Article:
God of the Nameless: Participant (PlayerUnknown's Battlegrounds)
The various Battlegrounds participants are numerous and bloodthirsty, caught in loops of death and rebirth onto the battlegrounds. Each is nameless—just movement on the horizon or the source of muzzle flash—until after their (or your) death, lending an air of mystery to each encounter, anonymous bodies stalking each other through the fog and ruins. Every other character in Erangel or Miramar is a real person, but they are as alien to you as you are to them, known only by gunshot sounds and the dead in their wake.
The Lorekeeper: The Last Castoff (Torment: Tides of Numenera)
I give the Last Castoff a lot of credit. You wake up, with no memory of who you are, and you find out you’re connected to an all-powerful, immortal being who just did away with your body after he was done with it. You spend the bulk of 40 hours just trying to understand the basics of your life while people put you in constant impossible situations. If the Last Castoff were a real person, that would be a stressful first (and last maybe?) days in existence. Imagine being born and finding out not only is your life probably a lie but that you’re not even a real person? There’s so much to unpack in Torment, but when you have to read rows and rows of text to even understand your basic life, you know it’s going to be complicated.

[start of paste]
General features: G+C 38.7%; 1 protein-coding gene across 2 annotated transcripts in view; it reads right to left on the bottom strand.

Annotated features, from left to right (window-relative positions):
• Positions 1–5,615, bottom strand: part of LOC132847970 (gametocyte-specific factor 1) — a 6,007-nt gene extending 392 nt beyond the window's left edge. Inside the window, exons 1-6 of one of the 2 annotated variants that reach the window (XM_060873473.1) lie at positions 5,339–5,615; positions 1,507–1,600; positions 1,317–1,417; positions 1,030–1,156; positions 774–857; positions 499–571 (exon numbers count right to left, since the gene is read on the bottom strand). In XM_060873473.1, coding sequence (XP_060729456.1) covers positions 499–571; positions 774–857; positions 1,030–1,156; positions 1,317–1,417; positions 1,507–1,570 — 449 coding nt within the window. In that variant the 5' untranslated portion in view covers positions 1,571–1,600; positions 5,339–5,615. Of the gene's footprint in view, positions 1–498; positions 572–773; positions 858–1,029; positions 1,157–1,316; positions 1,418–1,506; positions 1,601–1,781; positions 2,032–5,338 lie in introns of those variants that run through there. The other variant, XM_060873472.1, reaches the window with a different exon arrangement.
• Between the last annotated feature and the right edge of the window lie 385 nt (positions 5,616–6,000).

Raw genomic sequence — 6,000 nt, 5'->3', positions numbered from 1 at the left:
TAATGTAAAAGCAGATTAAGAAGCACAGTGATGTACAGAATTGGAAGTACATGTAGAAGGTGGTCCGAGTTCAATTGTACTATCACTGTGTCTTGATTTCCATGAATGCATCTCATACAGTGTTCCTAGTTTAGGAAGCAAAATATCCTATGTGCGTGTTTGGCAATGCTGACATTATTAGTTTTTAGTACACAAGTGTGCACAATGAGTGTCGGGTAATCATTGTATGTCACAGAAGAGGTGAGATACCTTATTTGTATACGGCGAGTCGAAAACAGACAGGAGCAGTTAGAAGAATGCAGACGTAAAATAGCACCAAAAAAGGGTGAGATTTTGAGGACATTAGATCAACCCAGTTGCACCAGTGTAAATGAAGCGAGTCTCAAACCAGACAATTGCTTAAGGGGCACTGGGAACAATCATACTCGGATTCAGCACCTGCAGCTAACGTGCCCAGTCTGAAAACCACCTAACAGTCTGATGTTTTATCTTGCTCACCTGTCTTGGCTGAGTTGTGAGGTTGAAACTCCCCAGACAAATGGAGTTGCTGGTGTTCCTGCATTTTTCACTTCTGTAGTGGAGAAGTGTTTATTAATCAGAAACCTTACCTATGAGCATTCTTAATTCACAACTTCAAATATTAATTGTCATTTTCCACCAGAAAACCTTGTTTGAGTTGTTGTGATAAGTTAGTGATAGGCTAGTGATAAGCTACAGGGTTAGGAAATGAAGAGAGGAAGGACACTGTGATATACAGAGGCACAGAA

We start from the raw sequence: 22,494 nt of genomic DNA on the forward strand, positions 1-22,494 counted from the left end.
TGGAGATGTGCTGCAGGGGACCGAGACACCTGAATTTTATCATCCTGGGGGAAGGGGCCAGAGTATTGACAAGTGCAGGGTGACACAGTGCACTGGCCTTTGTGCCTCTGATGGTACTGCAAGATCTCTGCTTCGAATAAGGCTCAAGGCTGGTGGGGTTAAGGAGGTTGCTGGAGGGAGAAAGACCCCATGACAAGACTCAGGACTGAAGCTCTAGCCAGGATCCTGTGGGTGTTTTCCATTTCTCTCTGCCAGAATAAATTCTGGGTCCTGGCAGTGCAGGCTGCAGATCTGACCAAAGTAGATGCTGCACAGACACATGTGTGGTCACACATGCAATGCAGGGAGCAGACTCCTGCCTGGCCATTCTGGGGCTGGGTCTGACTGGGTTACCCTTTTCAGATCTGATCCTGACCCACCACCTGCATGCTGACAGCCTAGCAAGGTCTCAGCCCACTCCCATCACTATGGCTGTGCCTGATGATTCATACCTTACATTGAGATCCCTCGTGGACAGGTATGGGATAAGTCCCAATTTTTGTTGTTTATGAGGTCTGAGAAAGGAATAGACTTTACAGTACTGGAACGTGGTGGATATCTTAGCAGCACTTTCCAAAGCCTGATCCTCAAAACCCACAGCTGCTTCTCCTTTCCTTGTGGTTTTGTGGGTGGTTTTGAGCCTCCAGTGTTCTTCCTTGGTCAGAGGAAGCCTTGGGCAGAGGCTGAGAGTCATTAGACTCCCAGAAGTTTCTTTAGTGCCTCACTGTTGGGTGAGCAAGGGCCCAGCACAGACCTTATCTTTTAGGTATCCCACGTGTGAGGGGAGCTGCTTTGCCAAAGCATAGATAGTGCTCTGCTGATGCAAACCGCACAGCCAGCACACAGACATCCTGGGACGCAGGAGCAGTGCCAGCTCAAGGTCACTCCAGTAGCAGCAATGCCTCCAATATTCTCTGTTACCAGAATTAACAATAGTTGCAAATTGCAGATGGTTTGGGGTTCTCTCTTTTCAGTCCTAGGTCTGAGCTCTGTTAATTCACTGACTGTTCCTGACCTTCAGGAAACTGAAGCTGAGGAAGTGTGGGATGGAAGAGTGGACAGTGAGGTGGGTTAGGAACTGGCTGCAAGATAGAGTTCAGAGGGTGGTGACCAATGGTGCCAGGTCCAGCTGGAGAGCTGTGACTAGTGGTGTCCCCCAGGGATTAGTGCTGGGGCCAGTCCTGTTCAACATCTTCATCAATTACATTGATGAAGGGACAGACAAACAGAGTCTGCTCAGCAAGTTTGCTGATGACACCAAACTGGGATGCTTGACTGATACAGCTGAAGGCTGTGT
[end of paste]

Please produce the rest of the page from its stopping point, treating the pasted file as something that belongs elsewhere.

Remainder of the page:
The Adversary: Your Echo (Echo)
The creatures will be introduced to you slowly. I will not tell you whether this is to minimise your level of shock or to lull you into a false sense of security. At first they will be a dark stain on the tiled floor, a spatter, barely alive. The lights go out and come back on. Now, a fleshy mass rests somewhere in the middle of the stain. A pulsing organ. A blackout. Look, limbs will emerge. A torso. Sticky, blackened arms that reach out as you pass. After a while, the shapes will totter onto two feet, turn putative heads in your direction, fall down. They’re so nearly complete. In a blackout or two they will be ready, pin-sharp. Their bodies, their faces, their intentions a perfect mirror of your own.
The Siren's Song: The Music of Nier: Automata
I love working to video game soundtracks. Some are soothing, some energizing, but they are almost always designed to be played in the background, which makes them perfect for my purposes. Listening to the Nier: Automata soundtrack, however, feels like laying down putting a heavy weight on my own chest. It’s so beautiful, and somehow so hopeful, and yet every note seems to carry the entire existential load of that game with it. The power each one of those tracks has retained over the course of the year is awe-inspiring to me. But lord, I’m never going to be able to get shit done while I listen to it.